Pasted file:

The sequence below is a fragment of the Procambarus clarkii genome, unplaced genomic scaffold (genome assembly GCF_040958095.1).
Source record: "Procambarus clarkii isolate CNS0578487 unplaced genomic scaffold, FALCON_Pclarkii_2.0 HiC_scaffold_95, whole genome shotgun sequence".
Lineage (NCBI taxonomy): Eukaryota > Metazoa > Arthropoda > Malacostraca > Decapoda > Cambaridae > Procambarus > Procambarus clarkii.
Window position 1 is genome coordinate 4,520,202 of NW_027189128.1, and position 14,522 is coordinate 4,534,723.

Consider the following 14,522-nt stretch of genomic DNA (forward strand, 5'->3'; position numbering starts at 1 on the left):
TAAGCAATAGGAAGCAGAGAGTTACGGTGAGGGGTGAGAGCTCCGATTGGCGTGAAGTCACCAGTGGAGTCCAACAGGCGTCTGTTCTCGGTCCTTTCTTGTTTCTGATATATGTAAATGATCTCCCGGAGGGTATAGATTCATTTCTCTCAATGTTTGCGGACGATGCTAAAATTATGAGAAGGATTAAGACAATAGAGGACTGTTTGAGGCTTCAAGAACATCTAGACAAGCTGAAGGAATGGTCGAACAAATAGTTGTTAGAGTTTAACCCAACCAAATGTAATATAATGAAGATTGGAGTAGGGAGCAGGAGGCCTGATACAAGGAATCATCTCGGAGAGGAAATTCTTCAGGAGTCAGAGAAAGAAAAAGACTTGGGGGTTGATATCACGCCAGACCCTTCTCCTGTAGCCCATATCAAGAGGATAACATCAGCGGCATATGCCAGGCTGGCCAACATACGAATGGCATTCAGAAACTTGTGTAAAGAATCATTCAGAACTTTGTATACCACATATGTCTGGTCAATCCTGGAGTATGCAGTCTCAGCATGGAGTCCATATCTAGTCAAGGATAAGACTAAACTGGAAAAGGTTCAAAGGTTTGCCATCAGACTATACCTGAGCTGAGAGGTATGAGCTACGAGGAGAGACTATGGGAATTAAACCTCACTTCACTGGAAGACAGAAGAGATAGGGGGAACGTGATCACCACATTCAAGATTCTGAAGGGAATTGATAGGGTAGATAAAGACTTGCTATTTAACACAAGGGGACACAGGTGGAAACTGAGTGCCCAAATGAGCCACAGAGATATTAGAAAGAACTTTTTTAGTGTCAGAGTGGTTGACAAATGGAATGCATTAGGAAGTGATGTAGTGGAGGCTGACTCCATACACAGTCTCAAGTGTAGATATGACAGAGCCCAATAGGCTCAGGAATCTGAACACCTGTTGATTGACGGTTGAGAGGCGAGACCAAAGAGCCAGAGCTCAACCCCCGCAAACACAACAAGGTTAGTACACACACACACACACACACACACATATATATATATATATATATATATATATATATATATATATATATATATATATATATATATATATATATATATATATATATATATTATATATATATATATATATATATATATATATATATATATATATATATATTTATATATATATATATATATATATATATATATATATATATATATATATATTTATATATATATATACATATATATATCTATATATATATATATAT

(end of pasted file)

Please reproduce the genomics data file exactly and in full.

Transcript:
The sequence below is a fragment of the Procambarus clarkii genome, unplaced genomic scaffold (genome assembly GCF_040958095.1).
Source record: "Procambarus clarkii isolate CNS0578487 unplaced genomic scaffold, FALCON_Pclarkii_2.0 HiC_scaffold_95, whole genome shotgun sequence".
Lineage (NCBI taxonomy): Eukaryota > Metazoa > Arthropoda > Malacostraca > Decapoda > Cambaridae > Procambarus > Procambarus clarkii.
Window position 1 is genome coordinate 4,520,202 of NW_027189128.1, and position 14,522 is coordinate 4,534,723.

Consider the following 14,522-nt stretch of genomic DNA (forward strand, 5'->3'; position numbering starts at 1 on the left):
TAAGCAATAGGAAGCAGAGAGTTACGGTGAGGGGTGAGAGCTCCGATTGGCGTGAAGTCACCAGTGGAGTCCAACAGGCGTCTGTTCTCGGTCCTTTCTTGTTTCTGATATATGTAAATGATCTCCCGGAGGGTATAGATTCATTTCTCTCAATGTTTGCGGACGATGCTAAAATTATGAGAAGGATTAAGACAATAGAGGACTGTTTGAGGCTTCAAGAACATCTAGACAAGCTGAAGGAATGGTCGAACAAATAGTTGTTAGAGTTTAACCCAACCAAATGTAATATAATGAAGATTGGAGTAGGGAGCAGGAGGCCTGATACAAGGAATCATCTCGGAGAGGAAATTCTTCAGGAGTCAGAGAAAGAAAAAGACTTGGGGGTTGATATCACGCCAGACCCTTCTCCTGTAGCCCATATCAAGAGGATAACATCAGCGGCATATGCCAGGCTGGCCAACATACGAATGGCATTCAGAAACTTGTGTAAAGAATCATTCAGAACTTTGTATACCACATATGTCTGGTCAATCCTGGAGTATGCAGTCTCAGCATGGAGTCCATATCTAGTCAAGGATAAGACTAAACTGGAAAAGGTTCAAAGGTTTGCCATCAGACTATACCTGAGCTGAGAGGTATGAGCTACGAGGAGAGACTATGGGAATTAAACCTCACTTCACTGGAAGACAGAAGAGATAGGGGGAACGTGATCACCACATTCAAGATTCTGAAGGGAATTGATAGGGTAGATAAAGACTTGCTATTTAACACAAGGGGACACAGGTGGAAACTGAGTGCCCAAATGAGCCACAGAGATATTAGAAAGAACTTTTTTAGTGTCAGAGTGGTTGACAAATGGAATGCATTAGGAAGTGATGTAGTGGAGGCTGACTCCATACACAGTCTCAAGTGTAGATATGACAGAGCCCAATAGGCTCAGGAATCTGAACACCTGTTGATTGACGGTTGAGAGGCGAGACCAAAGAGCCAGAGCTCAACCCCCGCAAACACAACAAGGTTAGTACACACACACACACACACACACACATATATATATATATATATATATATATATATATATATATATATATATATATATATATATATATATATATATATATATATATATATTATATATATATATATATATATATATATATATATATATATATATATATATTTATATATATATATATATATATATATATATATATATATATATATATATATTTATATATATATATACATATATATATCTATATATATATATATAT